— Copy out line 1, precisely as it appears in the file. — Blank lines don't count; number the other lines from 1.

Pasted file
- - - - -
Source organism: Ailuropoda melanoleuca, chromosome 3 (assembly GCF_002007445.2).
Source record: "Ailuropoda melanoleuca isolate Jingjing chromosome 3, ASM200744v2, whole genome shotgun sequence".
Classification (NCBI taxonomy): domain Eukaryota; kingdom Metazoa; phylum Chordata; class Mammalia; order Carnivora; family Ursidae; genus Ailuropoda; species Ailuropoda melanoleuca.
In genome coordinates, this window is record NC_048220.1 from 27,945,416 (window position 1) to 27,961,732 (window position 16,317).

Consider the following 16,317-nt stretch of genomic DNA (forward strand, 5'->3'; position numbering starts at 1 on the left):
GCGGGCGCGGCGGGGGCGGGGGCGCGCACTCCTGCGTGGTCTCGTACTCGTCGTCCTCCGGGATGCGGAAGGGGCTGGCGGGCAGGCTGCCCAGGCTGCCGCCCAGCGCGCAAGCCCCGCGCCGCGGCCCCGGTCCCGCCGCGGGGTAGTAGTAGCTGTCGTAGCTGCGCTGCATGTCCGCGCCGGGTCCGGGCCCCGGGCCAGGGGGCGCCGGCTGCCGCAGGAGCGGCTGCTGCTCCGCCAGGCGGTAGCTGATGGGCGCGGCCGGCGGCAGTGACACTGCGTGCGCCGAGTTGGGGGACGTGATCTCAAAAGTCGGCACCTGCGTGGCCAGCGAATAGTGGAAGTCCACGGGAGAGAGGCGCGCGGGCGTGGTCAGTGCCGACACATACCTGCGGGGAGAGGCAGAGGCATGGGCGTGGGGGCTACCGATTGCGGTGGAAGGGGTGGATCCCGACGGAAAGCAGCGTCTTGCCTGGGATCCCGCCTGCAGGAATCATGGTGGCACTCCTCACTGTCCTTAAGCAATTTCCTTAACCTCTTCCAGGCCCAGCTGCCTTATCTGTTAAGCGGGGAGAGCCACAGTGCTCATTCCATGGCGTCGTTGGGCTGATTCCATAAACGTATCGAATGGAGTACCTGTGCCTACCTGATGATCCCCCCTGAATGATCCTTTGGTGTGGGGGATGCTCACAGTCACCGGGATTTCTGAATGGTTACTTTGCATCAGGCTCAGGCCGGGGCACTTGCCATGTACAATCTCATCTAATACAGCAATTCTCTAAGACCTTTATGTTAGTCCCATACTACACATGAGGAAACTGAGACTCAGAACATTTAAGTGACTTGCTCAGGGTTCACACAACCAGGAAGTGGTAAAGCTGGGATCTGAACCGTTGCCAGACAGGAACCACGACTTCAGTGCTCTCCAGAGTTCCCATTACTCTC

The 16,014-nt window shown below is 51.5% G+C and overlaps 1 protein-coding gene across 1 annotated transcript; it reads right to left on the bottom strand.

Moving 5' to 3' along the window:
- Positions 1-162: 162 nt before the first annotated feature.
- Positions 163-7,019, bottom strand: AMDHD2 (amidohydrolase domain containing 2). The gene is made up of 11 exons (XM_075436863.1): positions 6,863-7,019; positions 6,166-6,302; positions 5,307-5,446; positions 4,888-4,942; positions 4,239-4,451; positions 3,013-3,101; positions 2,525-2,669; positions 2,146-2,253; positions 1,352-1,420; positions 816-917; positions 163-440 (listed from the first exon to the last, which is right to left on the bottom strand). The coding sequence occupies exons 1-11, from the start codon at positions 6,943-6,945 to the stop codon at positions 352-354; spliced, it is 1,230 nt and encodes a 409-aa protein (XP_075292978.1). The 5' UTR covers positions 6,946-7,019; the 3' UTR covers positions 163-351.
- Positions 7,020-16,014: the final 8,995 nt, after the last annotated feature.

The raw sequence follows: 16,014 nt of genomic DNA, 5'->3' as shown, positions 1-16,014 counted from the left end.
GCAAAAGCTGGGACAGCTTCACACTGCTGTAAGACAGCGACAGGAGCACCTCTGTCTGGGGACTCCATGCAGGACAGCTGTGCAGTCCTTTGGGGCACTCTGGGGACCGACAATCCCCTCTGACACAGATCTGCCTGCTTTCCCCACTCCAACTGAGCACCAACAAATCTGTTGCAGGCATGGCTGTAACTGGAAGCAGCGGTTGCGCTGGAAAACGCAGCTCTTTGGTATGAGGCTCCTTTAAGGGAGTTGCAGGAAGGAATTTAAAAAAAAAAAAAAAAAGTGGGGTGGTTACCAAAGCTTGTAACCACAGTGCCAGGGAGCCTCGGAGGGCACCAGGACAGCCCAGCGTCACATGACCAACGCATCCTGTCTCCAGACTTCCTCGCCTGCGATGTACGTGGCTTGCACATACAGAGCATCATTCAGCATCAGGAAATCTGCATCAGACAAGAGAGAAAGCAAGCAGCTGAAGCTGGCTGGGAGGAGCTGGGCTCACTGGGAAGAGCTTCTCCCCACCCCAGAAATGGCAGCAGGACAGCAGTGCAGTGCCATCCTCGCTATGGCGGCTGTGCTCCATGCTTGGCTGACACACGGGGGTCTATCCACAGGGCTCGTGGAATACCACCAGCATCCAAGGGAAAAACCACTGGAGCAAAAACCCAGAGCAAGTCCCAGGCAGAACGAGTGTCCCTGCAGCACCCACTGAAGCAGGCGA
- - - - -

Source organism: Ailuropoda melanoleuca, chromosome 3 (assembly GCF_002007445.2).